25-27 November 2015
National Centre for Synchrotron Science
Australia/Melbourne timezone

Successful outreach at the AS and work-integrated learning

27 Nov 2015, 13:30
National Centre for Synchrotron Science

National Centre for Synchrotron Science

Australian Synchrotron 800 Blackburn Road Clayton VIC 3168
Board: BT-20
Poster Beamlines, Instrumentation and Techniques Poster Session 2


Dr David Hoxley (La Trobe University)


The Chief Scientist of Australia, amongst others, has observed that student engagement (and hence learning) in Science, Technology, Engineering and Maths (STEM) wanes despite the growing importance of a technologically literate population. It is widely held that disengagement flows from disconnection between students' experience in the classroom and science as professionally practised. A connection to science as a human endeavour can be repaired by involving students in research at large facilities such as the AS, where elite groups of scientists are brought together in well-supported, cross-disciplinary teams to conduct well-planned, intensive experiments using very modern equipment. It is thus natural to invite novice scientists to the facility for pedagogical purposes (i.e. 'outreach').Care must be taken that students do not become mere bystanders in science. While hands-on involvement is engaging, it is difficult to imagine in such a delicate scientific environment. Other barriers are transport, teacher relief, and facility time. We summarises the state of the art in synchrotron outreach, at the AS and elsewhere, and suggest solutions to the problem of scaling and engagement beyond one-off excursions. These include remote access, targeted leadership programs, and wider community engagement. We consider the evidence for and against the effectiveness of various forms of outreach to engage student learning, and argue that effective outreach can be considered as a form of Workplace Integrated Learning (WIL).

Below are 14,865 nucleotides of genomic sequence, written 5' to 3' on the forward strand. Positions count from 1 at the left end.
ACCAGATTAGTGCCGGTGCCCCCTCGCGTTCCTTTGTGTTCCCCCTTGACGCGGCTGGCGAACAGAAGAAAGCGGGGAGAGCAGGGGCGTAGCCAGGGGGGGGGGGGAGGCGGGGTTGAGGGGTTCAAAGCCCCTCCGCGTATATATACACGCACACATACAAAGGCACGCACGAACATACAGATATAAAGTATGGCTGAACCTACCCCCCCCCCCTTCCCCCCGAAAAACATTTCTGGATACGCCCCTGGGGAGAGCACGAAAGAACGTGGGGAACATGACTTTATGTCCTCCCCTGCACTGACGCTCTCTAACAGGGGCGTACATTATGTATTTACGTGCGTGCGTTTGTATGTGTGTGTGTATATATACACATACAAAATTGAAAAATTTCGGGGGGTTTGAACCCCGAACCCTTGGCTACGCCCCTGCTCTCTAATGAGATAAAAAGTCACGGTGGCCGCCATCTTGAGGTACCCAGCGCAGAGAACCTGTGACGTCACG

Primary author

Dr David Hoxley (La Trobe University)


Mr Oliver Graeme (La Trobe University) Dr Peter Kappen (Australian Synchrotron)

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